Bread and wine (from a brief list) were good too. Bottled (filtered) water is offered at a flat price of £1.50 (about $2.50) for all you can drink, still or sparkling. That's quite a good policy, especially if you like fizz in your water.
* * *
The Green Man and French Horn (on the site of a defunct pub of that name), the latest venture by Ed Wilson and Oli Barker (of Terroirs, Brawn and Soif) is a very different sort of "perfect French restaurant." It is as much a wine bar as anything, and one with a focus on lesser known wines of the entire Loire Valley -- which constitute a treasure trove. There's a short list of wines sold by the glass, the half liter and the bottle and a far longer one of bottles. Happily, the man who took our order was able to describe and to recommend, as was Mr. Barker himself, a hospitable presence in the deep, narrow brick-walled restaurant that, I was told, could get a bit noisy at peak hours but which was humming pleasantly when we arrived for after-theater supper.
There's a Loire perspective on the food as well: We started with rillons -- akin to pork confit -- suffused with garlic yet not excessively garlicky and served with brightly dressed Belgian endive (£8/$13). Lots of flavor, but the crust on one of the two pieces was leathery (the other was perfect). Even better was an assembly of sweet, tender leeks with a light vinaigrette, topped unexpectedly with hard boiled eggs and tiny shrimp (also £8). This was a real treat, as were sautéed chanterelles and artichoke bottoms topped with a warmed but liquid egg yolk that created a lip-smacking sauce when stirred into the mushrooms (£9/$14.50).
I got a thrill seeing the freshwater fish zander with beurre blanc on the menu (£24/$39 and a bargain at the price): I don't think I've ever encountered zander in London, and this is a quintessentially Loire treatment for such fish. It was just as it should be: perfect, moist poached fish in a lake of butter emulsion that (glory be!) had not had its shallots strained out of it. Jackie slipped away from the riverbank and had a roasted partridge with cèpe (porcini) mushrooms, creamy celery root and a fine hit of acidity provided by pickled walnuts (£19/$30.50).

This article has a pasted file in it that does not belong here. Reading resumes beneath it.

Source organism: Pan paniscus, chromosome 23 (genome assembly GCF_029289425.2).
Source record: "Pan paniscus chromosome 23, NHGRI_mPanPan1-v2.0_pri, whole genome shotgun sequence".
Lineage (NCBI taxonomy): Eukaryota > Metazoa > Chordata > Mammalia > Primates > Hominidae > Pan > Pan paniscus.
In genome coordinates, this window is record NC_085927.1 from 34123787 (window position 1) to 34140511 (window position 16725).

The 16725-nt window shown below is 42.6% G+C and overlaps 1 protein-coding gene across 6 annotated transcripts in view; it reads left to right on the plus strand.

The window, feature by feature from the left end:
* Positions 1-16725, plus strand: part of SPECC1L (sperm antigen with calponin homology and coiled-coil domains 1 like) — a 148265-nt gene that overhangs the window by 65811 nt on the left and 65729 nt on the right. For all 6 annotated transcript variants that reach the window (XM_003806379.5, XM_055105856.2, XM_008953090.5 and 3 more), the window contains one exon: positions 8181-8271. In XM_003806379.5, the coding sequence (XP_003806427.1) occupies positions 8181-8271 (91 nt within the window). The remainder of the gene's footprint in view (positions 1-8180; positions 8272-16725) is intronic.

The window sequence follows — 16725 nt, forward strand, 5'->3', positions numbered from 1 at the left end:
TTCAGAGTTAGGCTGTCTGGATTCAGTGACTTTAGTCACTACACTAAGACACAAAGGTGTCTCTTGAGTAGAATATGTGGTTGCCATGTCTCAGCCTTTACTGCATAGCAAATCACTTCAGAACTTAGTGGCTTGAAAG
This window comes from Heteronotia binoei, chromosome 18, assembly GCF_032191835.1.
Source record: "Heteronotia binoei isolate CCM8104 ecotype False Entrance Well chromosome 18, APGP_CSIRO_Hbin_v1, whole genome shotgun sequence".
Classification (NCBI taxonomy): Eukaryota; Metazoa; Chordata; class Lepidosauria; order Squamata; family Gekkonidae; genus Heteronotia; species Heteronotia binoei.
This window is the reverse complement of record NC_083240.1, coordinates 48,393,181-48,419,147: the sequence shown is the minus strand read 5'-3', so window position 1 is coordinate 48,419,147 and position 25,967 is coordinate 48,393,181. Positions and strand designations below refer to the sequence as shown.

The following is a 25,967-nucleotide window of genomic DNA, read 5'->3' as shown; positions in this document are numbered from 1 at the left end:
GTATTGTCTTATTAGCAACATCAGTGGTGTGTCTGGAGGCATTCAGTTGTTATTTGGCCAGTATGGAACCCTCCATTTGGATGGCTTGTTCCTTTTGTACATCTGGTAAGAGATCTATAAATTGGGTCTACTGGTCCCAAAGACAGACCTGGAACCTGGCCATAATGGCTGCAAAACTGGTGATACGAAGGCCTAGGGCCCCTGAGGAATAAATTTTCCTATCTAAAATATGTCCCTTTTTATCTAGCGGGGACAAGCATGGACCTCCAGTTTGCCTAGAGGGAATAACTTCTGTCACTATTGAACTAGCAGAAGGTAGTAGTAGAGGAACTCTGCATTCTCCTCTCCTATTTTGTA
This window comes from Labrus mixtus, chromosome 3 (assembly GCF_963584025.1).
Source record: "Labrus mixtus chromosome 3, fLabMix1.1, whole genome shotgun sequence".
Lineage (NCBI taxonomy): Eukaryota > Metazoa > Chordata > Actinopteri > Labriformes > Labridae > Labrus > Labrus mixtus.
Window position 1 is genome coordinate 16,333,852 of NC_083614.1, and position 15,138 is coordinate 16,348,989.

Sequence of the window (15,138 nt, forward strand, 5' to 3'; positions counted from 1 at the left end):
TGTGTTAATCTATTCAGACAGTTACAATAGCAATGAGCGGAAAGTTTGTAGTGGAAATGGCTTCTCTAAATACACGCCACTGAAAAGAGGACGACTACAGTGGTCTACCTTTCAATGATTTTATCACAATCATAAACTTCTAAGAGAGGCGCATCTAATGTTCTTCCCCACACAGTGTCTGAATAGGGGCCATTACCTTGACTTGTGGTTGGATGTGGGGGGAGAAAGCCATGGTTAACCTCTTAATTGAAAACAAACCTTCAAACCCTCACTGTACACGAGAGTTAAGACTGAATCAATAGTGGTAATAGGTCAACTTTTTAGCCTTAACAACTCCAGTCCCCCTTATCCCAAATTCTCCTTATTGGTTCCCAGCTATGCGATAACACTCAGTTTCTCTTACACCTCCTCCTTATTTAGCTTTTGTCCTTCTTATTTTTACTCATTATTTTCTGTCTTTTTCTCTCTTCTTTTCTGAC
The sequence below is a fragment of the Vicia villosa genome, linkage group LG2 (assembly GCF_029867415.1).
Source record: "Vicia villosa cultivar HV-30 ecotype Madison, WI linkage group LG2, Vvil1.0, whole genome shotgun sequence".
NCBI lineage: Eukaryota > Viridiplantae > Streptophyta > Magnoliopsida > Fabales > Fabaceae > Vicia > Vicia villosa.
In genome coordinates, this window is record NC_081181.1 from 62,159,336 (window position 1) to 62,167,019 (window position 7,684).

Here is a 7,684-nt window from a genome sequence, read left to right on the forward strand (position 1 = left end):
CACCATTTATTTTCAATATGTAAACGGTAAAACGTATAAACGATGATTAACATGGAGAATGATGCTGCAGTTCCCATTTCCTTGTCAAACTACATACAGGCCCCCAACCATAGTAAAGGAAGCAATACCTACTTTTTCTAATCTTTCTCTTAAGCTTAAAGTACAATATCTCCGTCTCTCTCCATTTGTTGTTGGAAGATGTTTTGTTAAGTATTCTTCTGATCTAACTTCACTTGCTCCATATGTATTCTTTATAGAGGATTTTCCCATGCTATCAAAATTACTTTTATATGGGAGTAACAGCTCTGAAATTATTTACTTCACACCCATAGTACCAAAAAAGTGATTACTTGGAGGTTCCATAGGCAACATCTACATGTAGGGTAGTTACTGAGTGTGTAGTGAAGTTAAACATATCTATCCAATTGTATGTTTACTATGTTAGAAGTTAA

Desserts (£6.50 to £7/$10.50 to $11.50) were a little disappointing: neither the mirabelle plums served with excellent fresh cheese nor the poached pear that came with a good caramel sauce had much flavor. A thin tart filled with a sweetened wine reduction was better, but still a trifle bland. Next time (and there will be a next time, for sure) I think we'll finish our meal with cheese (£4/$6.50 per cheese).
Note that both of these restaurants are open without a break between lunch and dinner (The Green Man offers only a limited snack menu during off hours, but who wouldn't be happy with a plate of cheese or charcuterie -- or fried whitebait -- and a glass of great wine?)
Brasserie Zédel, 20 Sherwood Street, London W1F 7ED, +44 (0) 207 734-4888, http://www.brasseriezedel.com/brasserie-zedel (on line reservations available), open noon to midnight. Our dinner for two, with half a liter of wine, cost £62 / $100 including tax and service.
The Green Man and French Horn, 54 Saint Martin's Lane, London WC2N 4EA, +44 (0) 207 836-2645, http://www.greenmanfrenchhorn.co, open noon to 11 p.m. Our dinner for two, with wine, cost £125 / $200 including tax and service.
Follow Edward Schneider on Twitter: www.twitter.com/TimeToCook